NAWA Technologies is debuting the NAWA Racer, a zero emission motorbike concept which features a world-first in electric powertrains: a ‘hybrid’ battery.
Appearing at the Consumer Electronics Show (CES) in Las Vegas on 7th January, it combines NAWA Technologies’ ultracapacitors which offer ten times more power and five times more energy than existing tech with conventional lithium-ion cells.
Marking the first time an electric motorbike has used ultracapacitors, the hybrid system offers the best of both worlds: ultra-fast charging, incredible energy recovery and high power output thanks to the ultracapacitors, and a long continuous range thanks to better lithium-ion management.
Inspired by the original café racers of London in the 1960s, which were lightweight, powerful bikes used for short, quick rides between cafés, NAWA Racer builds on these themes, boasting a raft of efficiency benefits that make it perfect for the city, with features other e-motorbikes cannot offer.
What are next-gen ultracapacitors?
The basis of NAWA Racer’s advantage is the company’s carbon-based ultracapacitors, which charge and discharge in seconds, capable of picking up energy from regenerative braking and supplying it back to an electric motor very quickly. They can do this millions of times over without degradation, offering very fast energy transfer, unlike lithium-ion. But although they have five times more energy storage than existing technology, lithium-ion does still offer greater overall capacity.
By integrating these ultracapacitors into a lithium-ion system, the result is a battery that has much more efficient overall performance, greatly reducing the charge and discharge cycles the lithium-ion battery performs, extending the life of the entire system.
Regardless of electric vehicle, from motorbike to car, the efficiency improvements made by a hybrid ultracapacitor battery system can reduce the size of the lithium-ion battery by up to half, or extend the range by up to double – or a combination in between depending on use. This is especially the case where there is a lot of braking and accelerating, such as in an urban area.
Located in the bike’s top tank area is an arrangement of NAWA Technologies’ own ultracapacitors, known as NAWACap and offering 0.1 kWh, which boost a lithium-ion battery mounted low in the chassis where the internal combustion engine would otherwise be.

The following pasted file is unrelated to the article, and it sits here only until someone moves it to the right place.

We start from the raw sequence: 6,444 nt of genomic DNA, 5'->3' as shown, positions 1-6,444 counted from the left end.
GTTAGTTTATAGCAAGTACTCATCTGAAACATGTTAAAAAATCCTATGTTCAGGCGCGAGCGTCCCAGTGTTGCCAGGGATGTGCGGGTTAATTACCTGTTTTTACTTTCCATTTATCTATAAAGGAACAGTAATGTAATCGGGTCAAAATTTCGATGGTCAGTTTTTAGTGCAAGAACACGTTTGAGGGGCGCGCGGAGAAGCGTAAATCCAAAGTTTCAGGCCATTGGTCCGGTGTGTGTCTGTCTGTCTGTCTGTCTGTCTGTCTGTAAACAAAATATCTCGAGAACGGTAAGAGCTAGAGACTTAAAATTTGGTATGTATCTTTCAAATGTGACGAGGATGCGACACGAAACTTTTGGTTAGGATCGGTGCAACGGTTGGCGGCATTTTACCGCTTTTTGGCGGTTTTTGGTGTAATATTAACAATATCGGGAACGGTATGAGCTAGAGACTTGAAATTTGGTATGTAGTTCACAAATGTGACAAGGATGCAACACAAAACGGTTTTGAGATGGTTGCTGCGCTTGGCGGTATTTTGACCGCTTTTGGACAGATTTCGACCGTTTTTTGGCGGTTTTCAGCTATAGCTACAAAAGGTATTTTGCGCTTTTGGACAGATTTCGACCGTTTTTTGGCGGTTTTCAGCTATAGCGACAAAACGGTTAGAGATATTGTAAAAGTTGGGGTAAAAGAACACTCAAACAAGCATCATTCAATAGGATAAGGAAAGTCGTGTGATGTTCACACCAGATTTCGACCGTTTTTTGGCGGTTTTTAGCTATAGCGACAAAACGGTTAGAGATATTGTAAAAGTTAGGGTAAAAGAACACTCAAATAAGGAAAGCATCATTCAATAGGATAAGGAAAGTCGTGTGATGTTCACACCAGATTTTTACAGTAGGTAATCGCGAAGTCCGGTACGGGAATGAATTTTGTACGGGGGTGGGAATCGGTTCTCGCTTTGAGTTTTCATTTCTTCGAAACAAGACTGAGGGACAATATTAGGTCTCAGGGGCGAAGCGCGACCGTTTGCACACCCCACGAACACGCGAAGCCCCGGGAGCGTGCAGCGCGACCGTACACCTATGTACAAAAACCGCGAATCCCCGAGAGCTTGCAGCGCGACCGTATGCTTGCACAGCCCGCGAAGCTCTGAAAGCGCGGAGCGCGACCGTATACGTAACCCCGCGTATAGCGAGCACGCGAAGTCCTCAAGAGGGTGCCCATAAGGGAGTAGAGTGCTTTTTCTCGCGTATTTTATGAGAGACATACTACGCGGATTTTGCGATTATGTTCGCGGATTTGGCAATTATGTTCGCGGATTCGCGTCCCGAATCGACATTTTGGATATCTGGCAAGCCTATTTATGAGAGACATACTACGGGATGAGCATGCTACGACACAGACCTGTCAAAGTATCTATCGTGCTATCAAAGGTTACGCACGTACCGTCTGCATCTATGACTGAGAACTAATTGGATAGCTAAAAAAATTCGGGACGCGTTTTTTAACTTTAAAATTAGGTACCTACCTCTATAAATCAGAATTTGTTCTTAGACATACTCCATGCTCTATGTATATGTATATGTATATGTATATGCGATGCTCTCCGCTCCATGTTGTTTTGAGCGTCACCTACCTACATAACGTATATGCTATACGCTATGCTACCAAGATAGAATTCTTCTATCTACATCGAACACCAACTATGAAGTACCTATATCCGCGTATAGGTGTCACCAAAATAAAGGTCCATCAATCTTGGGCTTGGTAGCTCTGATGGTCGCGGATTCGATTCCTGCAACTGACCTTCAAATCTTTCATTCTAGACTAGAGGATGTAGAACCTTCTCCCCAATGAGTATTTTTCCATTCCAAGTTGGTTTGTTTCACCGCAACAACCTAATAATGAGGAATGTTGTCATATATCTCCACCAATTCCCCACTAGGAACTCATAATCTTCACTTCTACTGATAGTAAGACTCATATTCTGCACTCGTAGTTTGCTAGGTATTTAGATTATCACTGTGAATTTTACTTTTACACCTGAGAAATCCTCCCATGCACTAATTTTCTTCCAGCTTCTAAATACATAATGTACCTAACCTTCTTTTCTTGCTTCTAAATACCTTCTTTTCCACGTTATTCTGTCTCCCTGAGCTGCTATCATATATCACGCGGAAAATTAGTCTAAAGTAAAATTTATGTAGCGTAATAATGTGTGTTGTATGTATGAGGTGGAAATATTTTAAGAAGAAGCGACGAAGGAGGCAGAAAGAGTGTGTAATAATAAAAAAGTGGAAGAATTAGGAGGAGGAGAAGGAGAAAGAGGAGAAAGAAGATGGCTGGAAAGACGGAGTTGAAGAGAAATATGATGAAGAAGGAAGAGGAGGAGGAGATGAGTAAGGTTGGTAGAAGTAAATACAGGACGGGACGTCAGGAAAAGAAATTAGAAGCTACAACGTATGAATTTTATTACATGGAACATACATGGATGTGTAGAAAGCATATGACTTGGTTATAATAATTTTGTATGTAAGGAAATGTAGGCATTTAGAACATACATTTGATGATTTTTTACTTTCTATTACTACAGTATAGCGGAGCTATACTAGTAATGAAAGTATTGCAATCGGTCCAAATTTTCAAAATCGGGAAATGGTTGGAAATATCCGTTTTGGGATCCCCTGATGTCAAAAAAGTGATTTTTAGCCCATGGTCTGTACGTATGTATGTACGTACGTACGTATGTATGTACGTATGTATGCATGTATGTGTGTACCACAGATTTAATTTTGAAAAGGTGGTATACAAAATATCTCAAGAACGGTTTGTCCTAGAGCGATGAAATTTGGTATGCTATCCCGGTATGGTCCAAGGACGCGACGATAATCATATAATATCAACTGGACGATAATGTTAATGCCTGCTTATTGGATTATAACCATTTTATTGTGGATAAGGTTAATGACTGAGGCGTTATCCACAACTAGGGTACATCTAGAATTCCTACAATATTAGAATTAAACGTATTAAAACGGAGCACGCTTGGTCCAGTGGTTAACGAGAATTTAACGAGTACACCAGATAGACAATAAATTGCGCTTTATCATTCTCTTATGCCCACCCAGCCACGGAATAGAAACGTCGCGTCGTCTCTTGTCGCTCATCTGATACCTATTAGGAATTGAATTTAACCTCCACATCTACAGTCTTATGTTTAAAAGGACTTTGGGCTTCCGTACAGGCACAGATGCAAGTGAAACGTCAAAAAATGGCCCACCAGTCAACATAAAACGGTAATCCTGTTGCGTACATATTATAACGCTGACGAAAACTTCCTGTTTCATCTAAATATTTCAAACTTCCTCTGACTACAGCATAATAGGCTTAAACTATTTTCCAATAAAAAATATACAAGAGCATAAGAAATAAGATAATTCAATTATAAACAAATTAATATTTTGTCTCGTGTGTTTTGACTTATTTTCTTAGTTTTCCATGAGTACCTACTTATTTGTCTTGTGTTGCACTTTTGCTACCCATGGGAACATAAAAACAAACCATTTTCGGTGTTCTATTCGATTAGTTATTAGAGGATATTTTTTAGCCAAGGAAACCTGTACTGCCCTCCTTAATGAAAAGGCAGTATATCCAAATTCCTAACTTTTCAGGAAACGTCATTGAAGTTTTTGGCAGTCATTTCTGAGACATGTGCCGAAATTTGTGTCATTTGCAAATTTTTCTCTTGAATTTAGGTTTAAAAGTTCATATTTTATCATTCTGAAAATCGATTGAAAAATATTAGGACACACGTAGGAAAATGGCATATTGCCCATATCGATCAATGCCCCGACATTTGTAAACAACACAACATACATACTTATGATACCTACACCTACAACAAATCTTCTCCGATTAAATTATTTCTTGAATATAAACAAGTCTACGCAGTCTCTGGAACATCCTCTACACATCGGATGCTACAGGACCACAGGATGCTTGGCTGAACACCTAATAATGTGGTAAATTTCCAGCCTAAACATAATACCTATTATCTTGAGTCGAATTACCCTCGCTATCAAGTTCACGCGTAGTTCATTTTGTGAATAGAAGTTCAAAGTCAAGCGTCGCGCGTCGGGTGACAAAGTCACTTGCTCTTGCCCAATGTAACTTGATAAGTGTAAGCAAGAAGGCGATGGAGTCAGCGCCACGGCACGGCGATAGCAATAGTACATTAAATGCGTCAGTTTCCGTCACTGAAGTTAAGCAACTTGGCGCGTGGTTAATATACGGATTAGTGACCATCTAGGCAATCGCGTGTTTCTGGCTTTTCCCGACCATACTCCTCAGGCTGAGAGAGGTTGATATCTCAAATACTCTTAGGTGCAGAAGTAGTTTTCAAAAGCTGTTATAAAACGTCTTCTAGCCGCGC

Re-using more than 80 per cent of the energy captured from regenerative braking – lithium-ion can only re-use 30 per cent – NAWACap brings major leaps in efficiency, allowing NAWA Racer to use a much smaller lithium-ion battery than would otherwise be possible: just 9 kWh, around half the size of a conventional electric sports bike’s battery.
The NAWACap pack itself is lightweight too, weighing as little as 10 kg, and combined with the bike’s carbon fibre frame and composite body panels, NAWA Racer tips the scales at just 150kg, a weight saving of 25 per cent over conventional electric sports bikes.
This lightweight, compact hybrid battery system results in exceptional range. It can cover 150km on a mixed cycle, including highways. But the city is where it really shines. By capturing so much energy from stop-start riding, releasing it again as acceleration, NAWA Racer can double its range in an urban area, covering 300km between charges. The NAWACap pack recharges in just two minutes and the entire battery can be charged to 80 per cent in one hour from a home supply.
How fast does it go?
As standard, the hub-less rim motor produces 100PS, rocketing NAWA Racer from rest to 100km/h in comfortably under three seconds, onto a top speed in excess of 160km/h. And no matter the charge level of the lithium-ion battery, this acceleration will always be available because of the ultracapacitor’s high power characteristics, which continually maintain response and performance.
Unlike with a regular fixed battery, NAWA Racer’s NAWACap pack can also be removed and swapped for different levels of performance, allowing riders to tune their bike’s characteristics. NAWA Racer also features a ‘Race’ mode, which gives a boost of ultracapacitor power. This is inspired by the original days of the café racer, when riders would go ‘record racing’ – short, fast rides to an agreed point and back, before a record had finished on the café’s jukebox – and ‘Race’ mode is designed to give the rider the edge on the return journey (or to overtake slower traffic in every day riding). It also features an ‘Eco’ mode, where energy recovery is further maximised.